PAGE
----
Children and young adults are more anxious, depressed and hyperactive than children were thirty years ago. Hyperactivity is the leading mental health issue for young people. Over eleven percent of Australian children are diagnosed with the condition and that number increases each year.
The treatment usually offered to worried parents is drugs. For Attention Deficit Hyperactive Disorder (ADHD), amphetamines are prescribed. Such prescriptions have doubled over the last four years. Depression in teenagers is usually treated with antidepressants.
With such reliance on drug therapy, it is no wonder that many young people are cynical when adults warn them against using drugs. The distinction between legal and illegal drugs seems irrational and hypocritical to them. Ritalin, commonly used to treat ADHD, finds a ready black market among teenagers.
A small percentage of children undoubtably need drug therapy, and no one should deny them that support. Dramatic changes in behaviour are observed when these children are given appropriate drugs. However, many children are given drug therapy even though the changes in behaviour are minimal. If the change is minimal, why persevere? Drug therapy should be approached cautiously – drugs change brain chemistry, are often addictive and attract withdrawal symptoms when ceased.
Drugs are not the only answer to ADHD, however other therapies often take some effort.
One approach, effective with some children, is dietary modification. In 1993, Cornell University gave children a diet that eliminated dairy products, wheat, corn, yeast, soy, citrus, eggs, chocolate, peanuts and artificial colours and preservatives. Of 26 children with ADHD, 19 showed significantly reduced symptoms after just two weeks on the diet. Another study published in Lancet showed favourable results using a low-allergen diet and supplements of calcium, magnesium, zinc and vitamins. Other treatments include biofeedback, homoeopathy and the Tomatis method (sound healing).
Although unusual or expensive, these treatments claim improved behaviour in some children. But neither they or nor drug therapy answer the fundamental question: What is going on here?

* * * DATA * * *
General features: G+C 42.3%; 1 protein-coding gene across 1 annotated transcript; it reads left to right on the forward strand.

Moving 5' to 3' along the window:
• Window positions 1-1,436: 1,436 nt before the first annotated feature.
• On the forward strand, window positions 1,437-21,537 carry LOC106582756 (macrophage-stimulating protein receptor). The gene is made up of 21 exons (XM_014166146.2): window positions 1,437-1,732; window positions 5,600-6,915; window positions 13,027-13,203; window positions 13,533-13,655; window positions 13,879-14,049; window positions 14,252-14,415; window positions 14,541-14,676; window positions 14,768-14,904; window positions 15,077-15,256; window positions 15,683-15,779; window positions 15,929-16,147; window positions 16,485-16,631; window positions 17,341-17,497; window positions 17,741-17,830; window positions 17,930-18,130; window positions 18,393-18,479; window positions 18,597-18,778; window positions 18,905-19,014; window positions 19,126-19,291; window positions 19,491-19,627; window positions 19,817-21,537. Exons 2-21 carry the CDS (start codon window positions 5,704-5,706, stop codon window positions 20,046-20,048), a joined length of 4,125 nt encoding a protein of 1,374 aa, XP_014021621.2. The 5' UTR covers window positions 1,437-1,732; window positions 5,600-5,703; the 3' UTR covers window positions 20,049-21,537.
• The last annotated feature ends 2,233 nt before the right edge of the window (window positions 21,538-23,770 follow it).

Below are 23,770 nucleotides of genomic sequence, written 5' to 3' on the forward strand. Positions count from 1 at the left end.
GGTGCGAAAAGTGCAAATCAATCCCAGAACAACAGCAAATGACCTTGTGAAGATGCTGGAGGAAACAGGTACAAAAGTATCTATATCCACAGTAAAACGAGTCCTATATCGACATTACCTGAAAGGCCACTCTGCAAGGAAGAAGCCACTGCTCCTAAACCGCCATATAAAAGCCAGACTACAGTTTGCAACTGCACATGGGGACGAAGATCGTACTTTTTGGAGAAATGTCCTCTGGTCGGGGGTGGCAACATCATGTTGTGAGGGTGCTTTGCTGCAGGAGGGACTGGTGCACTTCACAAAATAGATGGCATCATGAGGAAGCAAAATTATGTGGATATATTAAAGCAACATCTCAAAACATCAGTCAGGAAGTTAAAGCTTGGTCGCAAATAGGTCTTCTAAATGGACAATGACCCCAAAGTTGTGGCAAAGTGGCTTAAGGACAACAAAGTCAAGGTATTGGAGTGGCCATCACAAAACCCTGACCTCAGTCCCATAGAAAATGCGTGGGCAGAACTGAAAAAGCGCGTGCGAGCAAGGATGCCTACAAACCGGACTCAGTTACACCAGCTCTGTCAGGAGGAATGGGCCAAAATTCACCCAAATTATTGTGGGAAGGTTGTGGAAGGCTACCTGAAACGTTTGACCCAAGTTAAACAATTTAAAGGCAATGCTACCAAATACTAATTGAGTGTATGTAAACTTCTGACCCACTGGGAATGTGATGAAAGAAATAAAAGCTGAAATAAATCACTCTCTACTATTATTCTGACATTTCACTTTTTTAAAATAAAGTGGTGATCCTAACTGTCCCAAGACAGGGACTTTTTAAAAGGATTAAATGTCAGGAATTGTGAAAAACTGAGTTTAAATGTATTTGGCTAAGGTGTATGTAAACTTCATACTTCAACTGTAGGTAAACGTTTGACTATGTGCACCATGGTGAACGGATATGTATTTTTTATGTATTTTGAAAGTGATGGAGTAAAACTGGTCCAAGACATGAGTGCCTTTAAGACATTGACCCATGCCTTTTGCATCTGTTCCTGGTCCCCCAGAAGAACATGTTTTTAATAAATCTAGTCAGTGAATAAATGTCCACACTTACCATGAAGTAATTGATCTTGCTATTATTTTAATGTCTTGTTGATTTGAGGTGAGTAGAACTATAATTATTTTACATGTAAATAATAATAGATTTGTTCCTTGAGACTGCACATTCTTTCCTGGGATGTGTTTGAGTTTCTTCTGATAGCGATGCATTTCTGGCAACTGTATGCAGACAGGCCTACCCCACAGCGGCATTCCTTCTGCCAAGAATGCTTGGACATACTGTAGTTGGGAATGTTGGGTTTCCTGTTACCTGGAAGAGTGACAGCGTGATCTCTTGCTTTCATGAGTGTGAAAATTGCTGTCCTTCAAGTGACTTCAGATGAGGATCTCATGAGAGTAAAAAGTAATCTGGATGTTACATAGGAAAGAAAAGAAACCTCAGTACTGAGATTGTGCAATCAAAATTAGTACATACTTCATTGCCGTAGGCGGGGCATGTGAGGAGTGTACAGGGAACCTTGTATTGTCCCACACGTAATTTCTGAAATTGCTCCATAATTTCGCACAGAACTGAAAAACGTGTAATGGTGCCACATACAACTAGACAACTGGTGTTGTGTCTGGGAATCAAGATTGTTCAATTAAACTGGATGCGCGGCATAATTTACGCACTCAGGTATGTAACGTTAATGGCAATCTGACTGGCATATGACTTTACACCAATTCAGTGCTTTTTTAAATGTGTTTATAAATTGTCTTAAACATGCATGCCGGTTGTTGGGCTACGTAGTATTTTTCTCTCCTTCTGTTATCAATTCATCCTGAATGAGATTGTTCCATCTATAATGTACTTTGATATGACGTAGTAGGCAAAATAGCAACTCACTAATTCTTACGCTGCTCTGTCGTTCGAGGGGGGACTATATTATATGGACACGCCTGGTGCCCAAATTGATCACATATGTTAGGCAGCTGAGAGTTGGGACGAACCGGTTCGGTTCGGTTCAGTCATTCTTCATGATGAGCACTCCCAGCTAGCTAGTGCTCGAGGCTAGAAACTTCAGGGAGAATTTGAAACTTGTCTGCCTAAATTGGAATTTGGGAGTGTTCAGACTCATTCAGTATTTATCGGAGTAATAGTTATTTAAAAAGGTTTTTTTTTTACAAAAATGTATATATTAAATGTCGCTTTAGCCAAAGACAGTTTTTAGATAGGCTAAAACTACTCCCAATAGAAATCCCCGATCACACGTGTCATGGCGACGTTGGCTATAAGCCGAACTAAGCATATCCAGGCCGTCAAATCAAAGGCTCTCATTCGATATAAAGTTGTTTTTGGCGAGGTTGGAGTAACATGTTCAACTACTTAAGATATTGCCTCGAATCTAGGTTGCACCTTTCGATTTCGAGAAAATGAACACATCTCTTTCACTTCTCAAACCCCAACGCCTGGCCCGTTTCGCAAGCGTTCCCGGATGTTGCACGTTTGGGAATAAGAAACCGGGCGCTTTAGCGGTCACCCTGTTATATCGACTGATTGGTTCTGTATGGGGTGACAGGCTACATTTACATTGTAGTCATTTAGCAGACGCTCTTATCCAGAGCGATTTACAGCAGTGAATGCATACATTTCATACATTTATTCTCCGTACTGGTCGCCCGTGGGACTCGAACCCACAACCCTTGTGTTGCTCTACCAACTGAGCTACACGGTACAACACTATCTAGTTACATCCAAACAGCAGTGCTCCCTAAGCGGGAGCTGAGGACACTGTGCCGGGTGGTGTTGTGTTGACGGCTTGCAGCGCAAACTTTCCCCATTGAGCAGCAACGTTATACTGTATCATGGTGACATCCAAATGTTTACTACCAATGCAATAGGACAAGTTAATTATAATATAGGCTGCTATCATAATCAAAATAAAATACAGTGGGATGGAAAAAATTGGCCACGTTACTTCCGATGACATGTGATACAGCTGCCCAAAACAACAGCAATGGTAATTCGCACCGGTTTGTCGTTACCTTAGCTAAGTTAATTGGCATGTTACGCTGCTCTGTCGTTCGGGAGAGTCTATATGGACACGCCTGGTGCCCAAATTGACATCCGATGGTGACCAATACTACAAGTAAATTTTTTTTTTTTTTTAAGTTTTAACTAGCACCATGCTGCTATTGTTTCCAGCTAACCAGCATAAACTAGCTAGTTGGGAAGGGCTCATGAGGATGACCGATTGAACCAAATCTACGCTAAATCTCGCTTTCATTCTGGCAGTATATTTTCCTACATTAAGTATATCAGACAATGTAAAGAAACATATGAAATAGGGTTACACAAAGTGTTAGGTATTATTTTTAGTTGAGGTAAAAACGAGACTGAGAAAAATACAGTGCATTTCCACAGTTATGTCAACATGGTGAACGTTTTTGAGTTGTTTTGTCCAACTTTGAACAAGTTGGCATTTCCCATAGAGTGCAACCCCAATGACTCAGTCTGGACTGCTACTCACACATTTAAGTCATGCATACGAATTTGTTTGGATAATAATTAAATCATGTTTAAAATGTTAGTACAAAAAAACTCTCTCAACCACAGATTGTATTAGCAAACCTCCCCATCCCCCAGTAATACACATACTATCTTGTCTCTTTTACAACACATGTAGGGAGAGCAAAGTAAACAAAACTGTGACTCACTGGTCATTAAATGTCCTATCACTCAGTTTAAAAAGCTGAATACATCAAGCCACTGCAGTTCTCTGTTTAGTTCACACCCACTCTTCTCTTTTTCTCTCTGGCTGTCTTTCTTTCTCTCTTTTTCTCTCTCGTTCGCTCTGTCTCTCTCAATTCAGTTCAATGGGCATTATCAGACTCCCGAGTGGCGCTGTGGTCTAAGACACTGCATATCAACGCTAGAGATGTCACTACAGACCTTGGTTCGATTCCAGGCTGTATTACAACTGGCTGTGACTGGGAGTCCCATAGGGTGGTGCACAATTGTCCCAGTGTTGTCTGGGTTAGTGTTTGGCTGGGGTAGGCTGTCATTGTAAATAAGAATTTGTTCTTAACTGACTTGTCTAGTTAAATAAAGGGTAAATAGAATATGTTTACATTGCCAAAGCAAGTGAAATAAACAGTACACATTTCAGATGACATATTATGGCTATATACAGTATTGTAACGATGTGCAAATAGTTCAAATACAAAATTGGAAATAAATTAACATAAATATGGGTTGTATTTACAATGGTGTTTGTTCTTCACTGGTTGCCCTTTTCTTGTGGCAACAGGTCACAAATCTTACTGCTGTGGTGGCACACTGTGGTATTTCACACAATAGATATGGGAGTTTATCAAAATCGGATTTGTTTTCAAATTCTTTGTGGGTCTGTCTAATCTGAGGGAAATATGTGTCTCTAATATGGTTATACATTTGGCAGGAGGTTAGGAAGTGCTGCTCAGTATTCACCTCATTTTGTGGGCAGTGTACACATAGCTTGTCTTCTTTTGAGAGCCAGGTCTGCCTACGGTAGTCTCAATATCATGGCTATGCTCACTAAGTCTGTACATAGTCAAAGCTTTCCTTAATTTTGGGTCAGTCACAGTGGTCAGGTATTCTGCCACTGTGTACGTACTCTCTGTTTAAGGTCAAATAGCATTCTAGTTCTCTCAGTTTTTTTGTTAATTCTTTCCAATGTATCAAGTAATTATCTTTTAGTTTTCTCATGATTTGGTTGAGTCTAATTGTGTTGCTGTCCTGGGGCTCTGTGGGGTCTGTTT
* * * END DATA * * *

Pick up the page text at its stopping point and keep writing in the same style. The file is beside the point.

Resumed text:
Only thirty odd years ago, “hyperactivity” was not a common term. Such a condition did not exist. Nowadays many of us know children who have been diagnosed with ADHD.
This is a new condition, becoming more prevalent day by day. What could be causing it?
Most children are diagnosed when they begin child-care, kindergarten, pre-school or school. While their behaviour might be tolerated at home, it becomes unacceptable when they are with other children.
Child-care was not so common 20 or 40 years ago. Many children are now expected to adjust their behaviour to the expectations of their carers at a younger age, and many find this difficult.
ADHD is an attention span disorder, so it is reasonable to ask if there has been a change in our attention spans over the last thirty years. And the answer is a resounding yes. Not just the attention spans of children, but of all of us in the industrial world.
When you watch TV or a movie, you probably do not notice that the average camera hold these days is three seconds. The picture you are watching changes, on average, every three seconds.
Hollywood moguls are remaking old movies. Why? It may seem like a huge waste of resources, especially when you consider that some of the originals were award winners. But they have to remake them because the originals are too slow – most of us would fall asleep with boredom watching old movies.
The pace of our world and our attention span has increased dramatically with the introduction the electronic media. To keep us engaged, information and entertainment have to be short, sharp and fast. With the internet and the promise of broadband technology that will make even more information available at the touch of a finger, the pace will only continue to increase.
Why then are we so surprised that many of our children display similar short attention spans when we place them in institutions that require concentration and long attention spans? Schools and Kindergartens have changed little over the last 30 years in the way they present information.
Perhaps our world is so fast, we no longer have time to think.